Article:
Bone is one of the most often recovered biological materials at an
archaeological site. By studying the macroscopic, microscopic, and
chemical properties of bone, information can be gleaned about ancient
culture, demography, health, population movement, as well as the
environment in which past populations lived. Microbial growth, however,
can cause dramatic changes to the physical and chemical properties of
bone leading to difficulties in isolating intact collagen and DNA as
well as in obtaining unaltered trace element profiles, resulting in the
loss of valuable information about past peoples and their environments.
My research focuses on limiting microbial growth in archaeological bone
so that in the future the loss of valuable information concerning past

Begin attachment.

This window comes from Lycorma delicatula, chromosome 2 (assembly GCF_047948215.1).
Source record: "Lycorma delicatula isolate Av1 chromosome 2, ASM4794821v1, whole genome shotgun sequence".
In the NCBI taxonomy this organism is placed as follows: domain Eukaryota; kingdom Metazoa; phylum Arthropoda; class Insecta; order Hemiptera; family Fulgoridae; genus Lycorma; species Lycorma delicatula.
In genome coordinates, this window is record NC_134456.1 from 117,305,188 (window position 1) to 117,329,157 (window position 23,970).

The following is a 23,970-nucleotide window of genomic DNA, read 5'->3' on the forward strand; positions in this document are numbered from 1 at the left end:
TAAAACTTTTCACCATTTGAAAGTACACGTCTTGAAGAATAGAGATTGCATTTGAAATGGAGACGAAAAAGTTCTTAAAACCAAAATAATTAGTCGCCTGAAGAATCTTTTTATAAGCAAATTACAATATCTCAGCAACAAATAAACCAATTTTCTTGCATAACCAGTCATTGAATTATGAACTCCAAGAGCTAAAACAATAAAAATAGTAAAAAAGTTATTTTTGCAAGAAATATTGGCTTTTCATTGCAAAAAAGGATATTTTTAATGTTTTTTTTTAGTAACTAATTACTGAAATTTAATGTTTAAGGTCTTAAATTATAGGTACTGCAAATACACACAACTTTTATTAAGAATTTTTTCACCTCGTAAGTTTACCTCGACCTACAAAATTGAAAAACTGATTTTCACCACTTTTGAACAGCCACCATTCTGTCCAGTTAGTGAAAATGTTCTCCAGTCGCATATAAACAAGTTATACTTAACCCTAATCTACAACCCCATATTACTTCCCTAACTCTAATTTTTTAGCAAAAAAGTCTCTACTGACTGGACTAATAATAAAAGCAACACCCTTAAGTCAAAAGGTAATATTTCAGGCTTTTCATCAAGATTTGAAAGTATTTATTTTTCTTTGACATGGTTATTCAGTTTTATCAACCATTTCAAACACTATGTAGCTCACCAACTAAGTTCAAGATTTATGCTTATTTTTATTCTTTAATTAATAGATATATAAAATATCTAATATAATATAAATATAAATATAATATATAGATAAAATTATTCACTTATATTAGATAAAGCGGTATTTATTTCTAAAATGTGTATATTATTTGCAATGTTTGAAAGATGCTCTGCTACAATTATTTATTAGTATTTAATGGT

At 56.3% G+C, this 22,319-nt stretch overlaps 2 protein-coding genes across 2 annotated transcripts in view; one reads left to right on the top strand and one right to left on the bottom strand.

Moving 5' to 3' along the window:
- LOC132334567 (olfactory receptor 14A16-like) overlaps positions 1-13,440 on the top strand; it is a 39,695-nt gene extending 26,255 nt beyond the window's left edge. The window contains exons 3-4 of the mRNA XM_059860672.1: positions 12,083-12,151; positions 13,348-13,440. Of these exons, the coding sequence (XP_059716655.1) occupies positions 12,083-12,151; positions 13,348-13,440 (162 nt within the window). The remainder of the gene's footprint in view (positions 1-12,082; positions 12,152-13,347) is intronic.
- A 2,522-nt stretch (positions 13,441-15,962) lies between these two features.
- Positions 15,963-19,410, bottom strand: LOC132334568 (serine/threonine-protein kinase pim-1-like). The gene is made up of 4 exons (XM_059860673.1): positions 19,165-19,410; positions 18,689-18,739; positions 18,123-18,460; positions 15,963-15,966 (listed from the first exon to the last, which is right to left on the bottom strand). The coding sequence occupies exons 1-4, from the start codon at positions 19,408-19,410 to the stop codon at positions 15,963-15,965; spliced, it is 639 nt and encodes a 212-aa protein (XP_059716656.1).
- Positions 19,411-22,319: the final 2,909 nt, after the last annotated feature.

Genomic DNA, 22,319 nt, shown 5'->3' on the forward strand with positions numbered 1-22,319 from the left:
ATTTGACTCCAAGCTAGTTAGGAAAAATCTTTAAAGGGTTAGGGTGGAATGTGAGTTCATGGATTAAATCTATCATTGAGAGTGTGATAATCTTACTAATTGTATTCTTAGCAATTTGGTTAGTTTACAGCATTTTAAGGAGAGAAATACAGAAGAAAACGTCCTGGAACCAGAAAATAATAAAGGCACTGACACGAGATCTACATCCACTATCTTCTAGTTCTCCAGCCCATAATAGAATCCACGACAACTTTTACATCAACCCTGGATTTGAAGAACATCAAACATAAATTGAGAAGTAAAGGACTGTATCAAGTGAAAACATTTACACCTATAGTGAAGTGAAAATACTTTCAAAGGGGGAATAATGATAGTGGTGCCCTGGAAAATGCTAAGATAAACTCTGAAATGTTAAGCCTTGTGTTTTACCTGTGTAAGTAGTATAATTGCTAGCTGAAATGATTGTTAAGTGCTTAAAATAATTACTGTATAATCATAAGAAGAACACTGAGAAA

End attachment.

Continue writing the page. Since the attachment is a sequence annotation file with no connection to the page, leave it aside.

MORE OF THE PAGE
populations is minimised.
I have examined microbially-altered bone from Canada,
Egypt, Syria, Sudan, and the United States using light and scanning electron
microscopy, as well as microbial culture techniques and DNA sequencing. My research has led to the discovery of the first
evidence of biofilm growth in archaeological bone as well as in the
isolation of several contributing microorganisms (e.g., bacteria, fungi,
and actinomycetes). A portion of my research can be found in the Journal of Archaeological Science
. I continue to focus on new techniques to examine
microbially-altered archaeological bone as well as on new conservation
protocols designed to limit the growth of biofilms in archaeological
bone collections in the future.
For more examples of my work visit microscopy @ SLU